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Another HR question

AirwaveAirwave Posts: 483
How accurate do other people find resting HR at predicting recovery from a hard training sessions.I'm talking about taking it in the morning roughly at the same time each day after a hard training session or a long ride the day before.I ask because quiet often my RHR will be back to normal the morning after a training ride or a TT.Even 3/4days consisting of long rides&TT/training rides it will be around my normal RHR.Sometimes my RHR is low but my legs are telling me no don't ride.Just seems to me RHR can be a bit hit&miss at predicting training stresses.Just asking realy how others find the balence between training&recovery.

Posts

  • chrisw12chrisw12 Posts: 1,246
    'how others find the balence between training&recovery.' trying to answer this question using hr was the tipping point to me buying a power meter. I'd messed around with trimps, knew my hr patterns inside out, did a lot of reading and realised that using hr for anything relating to long term training and performance was an in-exact science (aka a complete waste of time.)
  • cyco2cyco2 Posts: 593
    The heart is a small muscle in relationship to others in the body and will recover very quickly.The entire leg muscles being bigger will need more time to recover. However, all muscles are effected by the contents of waste products in your blood. Until these are flushed out they will not be fully recovered. The weariness you feel in the muscles means they are still producing waste products.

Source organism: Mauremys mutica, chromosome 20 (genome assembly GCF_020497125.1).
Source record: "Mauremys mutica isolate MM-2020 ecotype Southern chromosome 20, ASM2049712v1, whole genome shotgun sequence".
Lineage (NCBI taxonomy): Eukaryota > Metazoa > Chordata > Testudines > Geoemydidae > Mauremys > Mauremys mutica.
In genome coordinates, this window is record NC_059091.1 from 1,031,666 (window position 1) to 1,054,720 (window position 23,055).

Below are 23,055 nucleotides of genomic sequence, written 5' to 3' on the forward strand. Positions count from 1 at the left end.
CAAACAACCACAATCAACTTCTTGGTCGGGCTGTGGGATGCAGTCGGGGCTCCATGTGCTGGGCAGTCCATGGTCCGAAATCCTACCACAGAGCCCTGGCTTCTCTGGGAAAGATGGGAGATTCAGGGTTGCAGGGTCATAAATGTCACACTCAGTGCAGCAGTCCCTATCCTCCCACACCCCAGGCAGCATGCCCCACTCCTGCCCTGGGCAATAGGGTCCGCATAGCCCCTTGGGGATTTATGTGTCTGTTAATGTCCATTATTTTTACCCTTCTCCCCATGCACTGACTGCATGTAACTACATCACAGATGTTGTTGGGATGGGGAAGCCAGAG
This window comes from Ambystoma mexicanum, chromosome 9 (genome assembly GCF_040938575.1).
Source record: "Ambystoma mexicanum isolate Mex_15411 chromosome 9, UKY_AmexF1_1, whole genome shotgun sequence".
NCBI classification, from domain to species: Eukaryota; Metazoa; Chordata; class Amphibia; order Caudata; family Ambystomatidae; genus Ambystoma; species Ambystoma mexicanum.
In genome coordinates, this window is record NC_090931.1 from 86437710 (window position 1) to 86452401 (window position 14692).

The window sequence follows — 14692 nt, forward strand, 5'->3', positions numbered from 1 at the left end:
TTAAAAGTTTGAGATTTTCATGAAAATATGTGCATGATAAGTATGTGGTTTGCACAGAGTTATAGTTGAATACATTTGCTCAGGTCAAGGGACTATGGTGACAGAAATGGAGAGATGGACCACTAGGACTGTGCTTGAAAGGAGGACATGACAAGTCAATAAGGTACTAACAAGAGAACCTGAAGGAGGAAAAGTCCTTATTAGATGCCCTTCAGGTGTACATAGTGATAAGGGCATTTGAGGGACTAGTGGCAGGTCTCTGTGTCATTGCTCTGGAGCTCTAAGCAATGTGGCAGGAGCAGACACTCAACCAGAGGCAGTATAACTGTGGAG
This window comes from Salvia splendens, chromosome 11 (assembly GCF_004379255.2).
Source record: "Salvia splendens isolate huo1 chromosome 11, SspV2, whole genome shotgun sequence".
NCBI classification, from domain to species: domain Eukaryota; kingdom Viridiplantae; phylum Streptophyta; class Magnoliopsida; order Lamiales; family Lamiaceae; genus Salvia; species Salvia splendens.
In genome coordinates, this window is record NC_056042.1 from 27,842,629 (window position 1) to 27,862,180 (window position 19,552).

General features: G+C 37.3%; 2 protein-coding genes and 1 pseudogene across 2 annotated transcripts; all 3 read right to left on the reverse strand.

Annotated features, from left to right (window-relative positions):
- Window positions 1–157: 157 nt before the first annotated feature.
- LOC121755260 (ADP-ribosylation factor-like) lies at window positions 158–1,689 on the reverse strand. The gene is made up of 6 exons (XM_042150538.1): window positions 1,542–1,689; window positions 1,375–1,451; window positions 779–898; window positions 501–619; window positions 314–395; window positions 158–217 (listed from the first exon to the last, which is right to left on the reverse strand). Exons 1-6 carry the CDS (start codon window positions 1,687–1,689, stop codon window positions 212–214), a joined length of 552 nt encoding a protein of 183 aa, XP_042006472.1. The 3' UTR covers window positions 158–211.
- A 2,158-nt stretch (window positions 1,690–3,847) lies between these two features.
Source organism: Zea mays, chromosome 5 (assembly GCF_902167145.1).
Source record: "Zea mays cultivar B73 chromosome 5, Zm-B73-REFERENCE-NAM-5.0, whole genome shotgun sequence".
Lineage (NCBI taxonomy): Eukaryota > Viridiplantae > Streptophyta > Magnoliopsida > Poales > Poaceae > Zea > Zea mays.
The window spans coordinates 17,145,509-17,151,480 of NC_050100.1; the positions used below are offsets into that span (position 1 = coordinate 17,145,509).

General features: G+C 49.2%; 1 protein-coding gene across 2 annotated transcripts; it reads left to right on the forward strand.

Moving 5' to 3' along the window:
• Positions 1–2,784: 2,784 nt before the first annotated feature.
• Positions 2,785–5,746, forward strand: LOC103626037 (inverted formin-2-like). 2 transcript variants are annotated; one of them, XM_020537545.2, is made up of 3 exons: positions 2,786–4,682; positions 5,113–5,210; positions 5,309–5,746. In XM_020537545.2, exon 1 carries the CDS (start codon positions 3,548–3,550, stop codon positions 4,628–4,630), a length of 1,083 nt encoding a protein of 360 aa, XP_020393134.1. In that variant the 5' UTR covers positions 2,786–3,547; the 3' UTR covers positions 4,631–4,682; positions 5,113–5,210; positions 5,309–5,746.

These waste products get flushed out by the kidneys in to the urine. So, as a rough guide when you are completely rested do a litmus test on it. Then when after training track the changes that take place with how you feel. Couple this with your RHR and you may find you have some interesting data.
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    If you want to be a strong rider you have to do strong things.
    However if you train like a cart horse you'll race like one.
  • cyco2 wrote:
    However, all muscles are effected by the contents of waste products in your blood. Until these are flushed out they will not be fully recovered. The weariness you feel in the muscles means they are still producing waste products.
    These waste products get flushed out by the kidneys in to the urine.
    What waste products are you referring to?
  • P_TuckerP_Tucker Posts: 1,878
    cyco2 wrote:
    However, all muscles are effected by the contents of waste products in your blood. Until these are flushed out they will not be fully recovered. The weariness you feel in the muscles means they are still producing waste products.
    These waste products get flushed out by the kidneys in to the urine.
    What waste products are you referring to?

    Fiver says he refers to lactic acid.
  • cyco2cyco2 Posts: 593
    Sorry Tuck, but you're going to lose your fiver. :) The products in blood of a muscle working at different levels is numerous. I am not able to tell you what they are, but I guess it's on Google somewhere. Or in someone's notes somewhere.

    As a start check this one out. http://www.anytestkits.com/utk-ketones-in-urine.htm


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    ...................................................................................................

    If you want to be a strong rider you have to do strong things.
    However if you train like a cart horse you'll race like one.
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